The Moto 360 has been torn down! I’m not sure why I am showing excitement over that fact, but hey, round things do not come around often in this world of square displays, chipsets, and boards. So, yeah! Moto 360 teardown!
The team at iFixit took on the task, as they always do, showing how easy or uneasy it would be to repair a Moto 360 should yours run into problems. In the case of the 360, it isn’t exactly easy, scoring 3 out of 10. Translation – you probably shouldn’t try to repair your Moto 360. Let the professionals do it. (more…)
Google’s first iterations of Android Wear have been on people’s wrists in the form of the LG G Watch and the Samsung Gear Live since Google I/O ended. Like clockwork, the guys from iFixit have gotten their hands on a few devices, so they could tear them down to show us what exactly goes into the two new smartwatches in case you ever had to do some repairing yourself. We also like seeing the insides of these products, especially new-to-market tech like smartwatches. (more…)
Remember Project Tango, Google’s development smartphone that allows users to map 3D models of entire rooms? The folks at iFixit managed to get their hands on a prototype, and as customary for their outfit, have disassembled it step-by-step for all of the world to see. (more…)
HTC may have made the most luxurious feeling handset on the planet in the One (M8), but should you need to do any sort of repairs on the phone, you’ll likely end up replacing the whole thing. iFixit, the king of fix-it-yourself tutorials for gadgets, ran through its typical “teardown” of the new HTC flagship and found that it was slightly easier to repair than the original One, though it’s still nearly impossible. (more…)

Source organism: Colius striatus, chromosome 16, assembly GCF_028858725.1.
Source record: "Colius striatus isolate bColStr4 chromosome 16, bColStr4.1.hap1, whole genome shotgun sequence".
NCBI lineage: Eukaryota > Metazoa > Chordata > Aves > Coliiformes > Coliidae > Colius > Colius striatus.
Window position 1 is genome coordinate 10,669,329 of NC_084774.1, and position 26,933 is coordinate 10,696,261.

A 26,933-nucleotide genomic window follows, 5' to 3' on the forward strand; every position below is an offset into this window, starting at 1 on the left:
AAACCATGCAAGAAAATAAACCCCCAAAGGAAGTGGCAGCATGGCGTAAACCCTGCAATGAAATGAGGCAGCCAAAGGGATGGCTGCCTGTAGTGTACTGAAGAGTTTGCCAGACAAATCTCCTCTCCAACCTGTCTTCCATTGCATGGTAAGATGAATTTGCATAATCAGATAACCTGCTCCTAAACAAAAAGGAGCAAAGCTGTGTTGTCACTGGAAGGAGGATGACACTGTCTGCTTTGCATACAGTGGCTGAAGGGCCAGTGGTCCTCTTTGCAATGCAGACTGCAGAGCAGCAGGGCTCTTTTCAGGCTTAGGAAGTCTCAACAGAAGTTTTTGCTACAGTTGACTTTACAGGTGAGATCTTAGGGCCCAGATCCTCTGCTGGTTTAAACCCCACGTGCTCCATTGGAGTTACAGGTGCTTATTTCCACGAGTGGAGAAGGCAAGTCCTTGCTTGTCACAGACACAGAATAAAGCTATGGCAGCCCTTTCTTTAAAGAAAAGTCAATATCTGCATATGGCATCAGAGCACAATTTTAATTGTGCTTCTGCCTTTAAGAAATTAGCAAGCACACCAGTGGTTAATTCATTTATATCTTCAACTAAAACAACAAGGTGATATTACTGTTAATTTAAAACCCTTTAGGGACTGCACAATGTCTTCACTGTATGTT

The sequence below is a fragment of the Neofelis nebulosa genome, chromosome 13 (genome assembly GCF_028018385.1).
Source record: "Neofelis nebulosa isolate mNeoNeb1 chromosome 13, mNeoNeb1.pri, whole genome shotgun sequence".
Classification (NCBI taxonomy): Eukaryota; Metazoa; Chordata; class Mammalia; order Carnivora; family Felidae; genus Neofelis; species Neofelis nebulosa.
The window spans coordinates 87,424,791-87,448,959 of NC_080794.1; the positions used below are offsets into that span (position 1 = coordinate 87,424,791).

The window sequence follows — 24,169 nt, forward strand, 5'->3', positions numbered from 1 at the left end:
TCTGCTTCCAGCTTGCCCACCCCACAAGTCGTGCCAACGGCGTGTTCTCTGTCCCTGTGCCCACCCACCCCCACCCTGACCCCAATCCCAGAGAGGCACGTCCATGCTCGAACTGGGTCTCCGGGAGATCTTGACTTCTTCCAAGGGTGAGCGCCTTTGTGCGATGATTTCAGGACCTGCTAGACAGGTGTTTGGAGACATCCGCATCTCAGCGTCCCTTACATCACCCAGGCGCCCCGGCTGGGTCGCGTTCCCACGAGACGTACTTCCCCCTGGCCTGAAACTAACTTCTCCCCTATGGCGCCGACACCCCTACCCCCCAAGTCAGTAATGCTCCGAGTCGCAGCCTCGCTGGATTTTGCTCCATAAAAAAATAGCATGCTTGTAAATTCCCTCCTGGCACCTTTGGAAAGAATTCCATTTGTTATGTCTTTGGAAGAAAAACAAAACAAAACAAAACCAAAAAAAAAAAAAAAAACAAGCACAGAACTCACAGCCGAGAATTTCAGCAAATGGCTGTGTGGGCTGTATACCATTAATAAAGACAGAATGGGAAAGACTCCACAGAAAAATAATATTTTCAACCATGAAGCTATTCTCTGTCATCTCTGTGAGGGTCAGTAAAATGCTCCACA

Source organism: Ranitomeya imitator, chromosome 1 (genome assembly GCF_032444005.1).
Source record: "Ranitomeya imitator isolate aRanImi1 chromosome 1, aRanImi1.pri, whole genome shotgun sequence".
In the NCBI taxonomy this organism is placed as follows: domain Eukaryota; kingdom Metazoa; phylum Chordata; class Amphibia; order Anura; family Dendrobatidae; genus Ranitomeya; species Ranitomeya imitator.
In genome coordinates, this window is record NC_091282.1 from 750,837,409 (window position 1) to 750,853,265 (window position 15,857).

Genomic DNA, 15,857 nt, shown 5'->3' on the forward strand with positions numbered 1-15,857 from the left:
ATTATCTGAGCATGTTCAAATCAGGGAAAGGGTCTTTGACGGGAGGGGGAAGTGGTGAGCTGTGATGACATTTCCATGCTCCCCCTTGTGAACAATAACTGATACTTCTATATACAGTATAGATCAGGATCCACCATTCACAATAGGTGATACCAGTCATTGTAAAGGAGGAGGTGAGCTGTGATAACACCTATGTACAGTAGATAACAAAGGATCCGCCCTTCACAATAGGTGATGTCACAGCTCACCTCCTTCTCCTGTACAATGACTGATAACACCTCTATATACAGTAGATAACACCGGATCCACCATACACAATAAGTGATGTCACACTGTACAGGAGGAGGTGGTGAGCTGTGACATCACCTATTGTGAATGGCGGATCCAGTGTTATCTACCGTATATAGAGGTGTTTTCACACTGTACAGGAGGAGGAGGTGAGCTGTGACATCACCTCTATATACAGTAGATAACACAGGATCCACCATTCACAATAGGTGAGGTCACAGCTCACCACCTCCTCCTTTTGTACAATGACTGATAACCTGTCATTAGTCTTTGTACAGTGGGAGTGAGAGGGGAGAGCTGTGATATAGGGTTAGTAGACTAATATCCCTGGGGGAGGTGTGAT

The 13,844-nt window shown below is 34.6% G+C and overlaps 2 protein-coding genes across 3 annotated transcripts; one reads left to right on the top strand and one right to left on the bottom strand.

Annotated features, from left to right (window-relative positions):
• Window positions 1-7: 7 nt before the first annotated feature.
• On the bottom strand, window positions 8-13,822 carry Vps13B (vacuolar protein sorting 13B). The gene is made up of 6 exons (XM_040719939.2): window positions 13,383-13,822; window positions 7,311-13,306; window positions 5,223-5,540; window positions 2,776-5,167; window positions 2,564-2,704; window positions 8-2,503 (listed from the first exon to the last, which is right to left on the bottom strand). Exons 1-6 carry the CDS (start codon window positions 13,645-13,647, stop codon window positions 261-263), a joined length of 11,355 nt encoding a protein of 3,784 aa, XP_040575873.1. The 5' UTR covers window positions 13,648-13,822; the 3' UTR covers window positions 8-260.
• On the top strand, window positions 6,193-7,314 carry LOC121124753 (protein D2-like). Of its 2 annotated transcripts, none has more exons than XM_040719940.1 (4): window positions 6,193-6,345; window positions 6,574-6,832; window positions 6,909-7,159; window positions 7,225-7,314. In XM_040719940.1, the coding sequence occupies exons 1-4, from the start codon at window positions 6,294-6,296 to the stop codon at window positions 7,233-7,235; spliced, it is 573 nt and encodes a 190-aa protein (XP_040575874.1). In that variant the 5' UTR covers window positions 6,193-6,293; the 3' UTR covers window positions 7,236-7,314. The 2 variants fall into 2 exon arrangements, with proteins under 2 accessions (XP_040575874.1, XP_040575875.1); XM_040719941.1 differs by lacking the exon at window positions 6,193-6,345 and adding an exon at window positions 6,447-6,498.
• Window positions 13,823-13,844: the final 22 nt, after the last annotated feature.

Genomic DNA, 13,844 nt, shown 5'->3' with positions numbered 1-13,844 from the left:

The iFixit team didn’t wait too long to get their hands on Google’s new little TV streaming dongle. There is not much to the Chromecast to begin with, so the iFixit team realized they wouldn’t have to pull out the big guns to tear it down. Nevertheless, they broke out the tools and cracked it open to give us a glance at the magic behind the new tech. (more…)
It is like a cycle – a new mobile device comes out and first comes the drop test and screen scratch videos. After that comes the inevitable teardown from the guys over at iFixit which, unlike the first two examples, are actually interesting and useful. Now that OUYA units are actually starting to ship out to more eager developers, we get to see how the OUYA is put together and how easy it is to fix. (more…)
Well, would you look at that. On Friday evening, iFixit posted their “teardown” of the LG Nexus 4 and discovered that it has a Qualcomm 7-band 4G LTE chip inside it. But, wait! I thought it didn’t have LTE and was HSPA+ only? It is. For whatever reason though, an LTE chip was left inside.
Could it have something to do with the LG Optimus G having 4G LTE, a phone that is almost an identical build to the LG Nexus 4? Maybe. Was there a chance that it would have LTE at launch, but breakdowns in carrier negotiations stopped it? Eh, you’d be going out on quite the conspiracy limb to suggest that. Who knows, maybe Google was simply future-proofing the phone to be able to connect to LTE somewhere down the road? Or what are the chances that an LTE-ready version launches in the coming months? No one but Google probably knows the answers to those questions.
The bottom line is, that there is an LTE chip inside this phone. We just aren’t sure that it’ll ever be operable. One can dream.
Cheers Scott, BAoxymoron, Kane, Nick, Justin and the other dozen or so of you!
No new piece of tech goes mainstream until the guys over at iFixit have torn it open and showed us all of what’s inside. The new Kindle Fire HD is the most recent device to fall to the repair tools and got pulled open promptly. Amazon took a cue from Google in the ease of repairability, the Fire HD matched the Nexus 7 on repairability with a 7 out of 10.
Amazon found a way to keep their tablet easily fixable while making the overall device slimmer than the Nexus 7. The only problem is that the LCD and front glass panel are fused together and would be a little expensive to get that piece fixed. Other than that the Fire HD passed iFixit’s inspection. Hit the source link below if you want to see the inner parts laid bare.